Ken Jeong’s iconic nudity in The Hangover was not in the script. It was Jeong who suggested to director Todd Phillips that his character, Mr. Chow, emerge from the car naked. Phillips liked the idea, but he did have Jeong sign a nudity waiver just in case the actor decided to change his mind about exposing all for his breakout role.
38. Nude, Too
When something works for you, just do it. It was Jeong’s idea to get naked for the first Hangover movie, and it was also his decision to be naked again for the mid-credits scene in the franchise’s last installment, The Hangover Part III.
39. No Small Parts, Just Small Actors
Before he got naked for The Hangover, Jeong asked for his wife’s blessing to bare all before American audiences. About her husband’s “assets,” Tran Ho declared, “This will be the feel-good movie of the year. Every guy will go home feeling good about himself.”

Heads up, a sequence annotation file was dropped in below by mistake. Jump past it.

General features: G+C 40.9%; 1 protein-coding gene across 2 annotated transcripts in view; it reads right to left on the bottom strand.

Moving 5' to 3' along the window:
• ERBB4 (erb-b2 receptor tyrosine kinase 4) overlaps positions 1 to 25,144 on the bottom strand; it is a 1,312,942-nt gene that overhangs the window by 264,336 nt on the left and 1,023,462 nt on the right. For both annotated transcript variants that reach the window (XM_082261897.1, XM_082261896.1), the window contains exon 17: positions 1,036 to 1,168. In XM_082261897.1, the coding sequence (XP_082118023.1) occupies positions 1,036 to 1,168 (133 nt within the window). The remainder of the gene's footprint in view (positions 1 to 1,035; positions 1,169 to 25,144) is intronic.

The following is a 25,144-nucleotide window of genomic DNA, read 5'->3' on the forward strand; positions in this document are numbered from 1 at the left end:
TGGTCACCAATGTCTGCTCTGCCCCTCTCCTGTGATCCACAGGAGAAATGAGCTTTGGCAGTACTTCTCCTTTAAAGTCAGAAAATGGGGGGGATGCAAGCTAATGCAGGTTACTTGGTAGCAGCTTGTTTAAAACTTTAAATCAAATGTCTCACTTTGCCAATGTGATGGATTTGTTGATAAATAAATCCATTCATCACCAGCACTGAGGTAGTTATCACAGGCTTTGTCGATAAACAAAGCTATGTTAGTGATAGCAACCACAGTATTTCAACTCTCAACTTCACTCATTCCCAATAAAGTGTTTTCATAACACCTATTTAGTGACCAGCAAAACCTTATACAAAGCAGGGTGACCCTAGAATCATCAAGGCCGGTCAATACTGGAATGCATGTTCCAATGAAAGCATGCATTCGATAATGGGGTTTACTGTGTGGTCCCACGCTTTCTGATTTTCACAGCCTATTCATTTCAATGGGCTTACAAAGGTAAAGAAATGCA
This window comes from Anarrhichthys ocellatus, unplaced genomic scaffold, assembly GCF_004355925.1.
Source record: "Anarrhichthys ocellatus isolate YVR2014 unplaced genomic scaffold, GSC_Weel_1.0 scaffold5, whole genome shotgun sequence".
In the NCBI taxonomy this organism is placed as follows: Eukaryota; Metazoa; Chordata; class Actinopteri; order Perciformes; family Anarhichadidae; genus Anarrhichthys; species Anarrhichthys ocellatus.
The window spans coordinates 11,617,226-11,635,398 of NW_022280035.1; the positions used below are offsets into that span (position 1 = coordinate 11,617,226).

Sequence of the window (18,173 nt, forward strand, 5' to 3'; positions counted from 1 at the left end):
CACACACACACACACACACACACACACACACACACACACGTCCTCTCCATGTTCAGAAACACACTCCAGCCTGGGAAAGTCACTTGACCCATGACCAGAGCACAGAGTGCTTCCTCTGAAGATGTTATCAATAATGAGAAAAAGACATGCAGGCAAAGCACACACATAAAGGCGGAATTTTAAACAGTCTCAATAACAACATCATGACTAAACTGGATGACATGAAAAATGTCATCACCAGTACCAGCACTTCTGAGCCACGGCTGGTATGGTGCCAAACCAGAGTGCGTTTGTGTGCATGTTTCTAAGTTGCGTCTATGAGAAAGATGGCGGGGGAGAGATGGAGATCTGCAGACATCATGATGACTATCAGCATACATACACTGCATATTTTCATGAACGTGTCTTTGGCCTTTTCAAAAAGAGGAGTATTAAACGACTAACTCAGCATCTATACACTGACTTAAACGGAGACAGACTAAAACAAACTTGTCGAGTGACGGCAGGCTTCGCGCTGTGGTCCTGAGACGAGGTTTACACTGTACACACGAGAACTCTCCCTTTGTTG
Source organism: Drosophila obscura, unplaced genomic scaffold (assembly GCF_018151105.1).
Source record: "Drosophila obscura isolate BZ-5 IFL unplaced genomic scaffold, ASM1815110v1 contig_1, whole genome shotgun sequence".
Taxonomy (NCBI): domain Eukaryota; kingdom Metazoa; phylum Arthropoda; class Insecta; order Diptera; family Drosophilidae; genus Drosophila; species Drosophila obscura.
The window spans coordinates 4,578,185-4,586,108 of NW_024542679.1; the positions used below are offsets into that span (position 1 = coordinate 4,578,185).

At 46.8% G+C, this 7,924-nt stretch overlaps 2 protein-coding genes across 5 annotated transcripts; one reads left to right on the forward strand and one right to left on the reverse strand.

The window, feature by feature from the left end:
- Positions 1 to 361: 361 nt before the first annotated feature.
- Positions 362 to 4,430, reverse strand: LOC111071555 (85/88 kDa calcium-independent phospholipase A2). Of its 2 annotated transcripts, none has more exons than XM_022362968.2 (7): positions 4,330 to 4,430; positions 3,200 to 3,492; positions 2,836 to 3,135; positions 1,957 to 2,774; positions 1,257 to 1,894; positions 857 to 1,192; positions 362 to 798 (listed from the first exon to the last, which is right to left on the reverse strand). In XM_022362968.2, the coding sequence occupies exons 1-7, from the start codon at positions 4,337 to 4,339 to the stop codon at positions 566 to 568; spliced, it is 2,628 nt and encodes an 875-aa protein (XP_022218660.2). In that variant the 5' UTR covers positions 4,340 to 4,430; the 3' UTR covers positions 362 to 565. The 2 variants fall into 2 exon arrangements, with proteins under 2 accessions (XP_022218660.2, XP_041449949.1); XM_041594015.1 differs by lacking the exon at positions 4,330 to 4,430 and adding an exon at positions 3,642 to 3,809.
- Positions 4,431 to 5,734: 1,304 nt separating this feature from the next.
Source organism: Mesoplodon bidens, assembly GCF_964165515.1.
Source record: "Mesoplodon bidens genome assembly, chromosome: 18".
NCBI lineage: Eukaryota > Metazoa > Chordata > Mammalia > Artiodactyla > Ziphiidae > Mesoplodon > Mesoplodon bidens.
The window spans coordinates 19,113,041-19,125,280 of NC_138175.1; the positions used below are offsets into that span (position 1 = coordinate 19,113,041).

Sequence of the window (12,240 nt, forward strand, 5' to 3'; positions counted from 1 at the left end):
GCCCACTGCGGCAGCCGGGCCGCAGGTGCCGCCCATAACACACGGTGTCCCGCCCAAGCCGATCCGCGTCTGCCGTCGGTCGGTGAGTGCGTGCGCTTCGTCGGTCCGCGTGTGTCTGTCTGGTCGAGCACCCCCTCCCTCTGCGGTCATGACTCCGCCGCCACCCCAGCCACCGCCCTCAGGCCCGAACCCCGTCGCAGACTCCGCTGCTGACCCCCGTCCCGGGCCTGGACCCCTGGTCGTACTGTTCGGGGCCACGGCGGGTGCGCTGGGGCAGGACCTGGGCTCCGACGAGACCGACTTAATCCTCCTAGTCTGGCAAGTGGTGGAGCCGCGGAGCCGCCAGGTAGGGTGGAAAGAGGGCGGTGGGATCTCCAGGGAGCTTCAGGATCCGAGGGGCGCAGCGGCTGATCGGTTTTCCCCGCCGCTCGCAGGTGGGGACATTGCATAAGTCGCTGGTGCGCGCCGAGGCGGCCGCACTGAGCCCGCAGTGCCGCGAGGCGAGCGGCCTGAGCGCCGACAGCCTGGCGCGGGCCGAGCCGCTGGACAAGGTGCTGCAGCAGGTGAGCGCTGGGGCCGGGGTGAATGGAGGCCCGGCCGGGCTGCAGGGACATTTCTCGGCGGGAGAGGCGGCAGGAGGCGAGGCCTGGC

40. The ER Is No Place for Fun
If you knew Jeong when he was a doctor, you would barely know he was a comedian on his off-time. He made sure of that: “I never acted out. It was really important to me, like, to not be Patch Adams. I was so super serious as a doctor, I would bark orders to my nurses. I was hard-core. I wanted to make sure I did my job right. I was perfectly trained to be a physician. You know, it wasn’t a fluke. I worked hard at it.”
41. Laughter Is the Best Frontline Medicine
Thank goodness for that medical training: in 2018, a Jeong stand-up set was interrupted by what was initially believed to be a heckler…but it turned out to be a woman in medical distress. Jeong quickly turned off “comedian mode” and turned on “doctor mode” to clear the room and attend to the woman until an ambulance could arrive.
42. Love Doesn’t Need Subtitles
Jeong filmed his breakout role in The Hangover at the same time his wife underwent treatment for breast cancer. In what he described as “the weirdest love letter” to his wife, Jeong snuck Vietnamese phrases into his character’s dialogue, thereby immortalizing their inside jokes forever.